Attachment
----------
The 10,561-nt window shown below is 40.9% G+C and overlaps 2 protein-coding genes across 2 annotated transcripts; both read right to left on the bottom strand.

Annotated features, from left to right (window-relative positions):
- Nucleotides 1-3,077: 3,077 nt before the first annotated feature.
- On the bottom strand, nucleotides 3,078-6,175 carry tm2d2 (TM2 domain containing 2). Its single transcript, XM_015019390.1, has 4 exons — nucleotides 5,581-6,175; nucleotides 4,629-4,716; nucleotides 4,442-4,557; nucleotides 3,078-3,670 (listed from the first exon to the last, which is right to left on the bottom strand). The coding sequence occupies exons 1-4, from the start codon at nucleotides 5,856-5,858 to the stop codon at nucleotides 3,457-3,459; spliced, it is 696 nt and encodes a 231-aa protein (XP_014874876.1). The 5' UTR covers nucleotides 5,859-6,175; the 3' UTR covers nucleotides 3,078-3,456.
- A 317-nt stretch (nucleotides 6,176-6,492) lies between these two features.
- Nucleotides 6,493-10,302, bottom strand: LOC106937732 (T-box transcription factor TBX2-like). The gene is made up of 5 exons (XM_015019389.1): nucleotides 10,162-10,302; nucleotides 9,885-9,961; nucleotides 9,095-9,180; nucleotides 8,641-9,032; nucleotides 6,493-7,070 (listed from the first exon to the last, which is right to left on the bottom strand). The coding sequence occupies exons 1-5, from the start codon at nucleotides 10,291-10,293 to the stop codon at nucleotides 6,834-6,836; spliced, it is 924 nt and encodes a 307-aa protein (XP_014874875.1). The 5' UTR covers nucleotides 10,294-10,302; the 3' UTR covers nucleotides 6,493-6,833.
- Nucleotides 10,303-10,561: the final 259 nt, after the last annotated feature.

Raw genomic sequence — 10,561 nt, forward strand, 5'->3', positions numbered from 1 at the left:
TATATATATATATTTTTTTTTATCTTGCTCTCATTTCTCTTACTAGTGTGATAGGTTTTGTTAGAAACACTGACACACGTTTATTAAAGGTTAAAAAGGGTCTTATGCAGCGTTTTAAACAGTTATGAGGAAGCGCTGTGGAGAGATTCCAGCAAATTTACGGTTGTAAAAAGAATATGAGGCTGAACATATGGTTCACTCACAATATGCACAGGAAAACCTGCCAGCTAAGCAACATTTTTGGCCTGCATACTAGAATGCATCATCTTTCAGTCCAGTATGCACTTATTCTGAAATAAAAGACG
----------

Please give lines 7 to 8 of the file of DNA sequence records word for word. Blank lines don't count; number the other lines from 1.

- Nucleotides 10,303-10,561: the final 259 nt, after the last annotated feature.

Raw genomic sequence — 10,561 nt, forward strand, 5'->3', positions numbered from 1 at the left: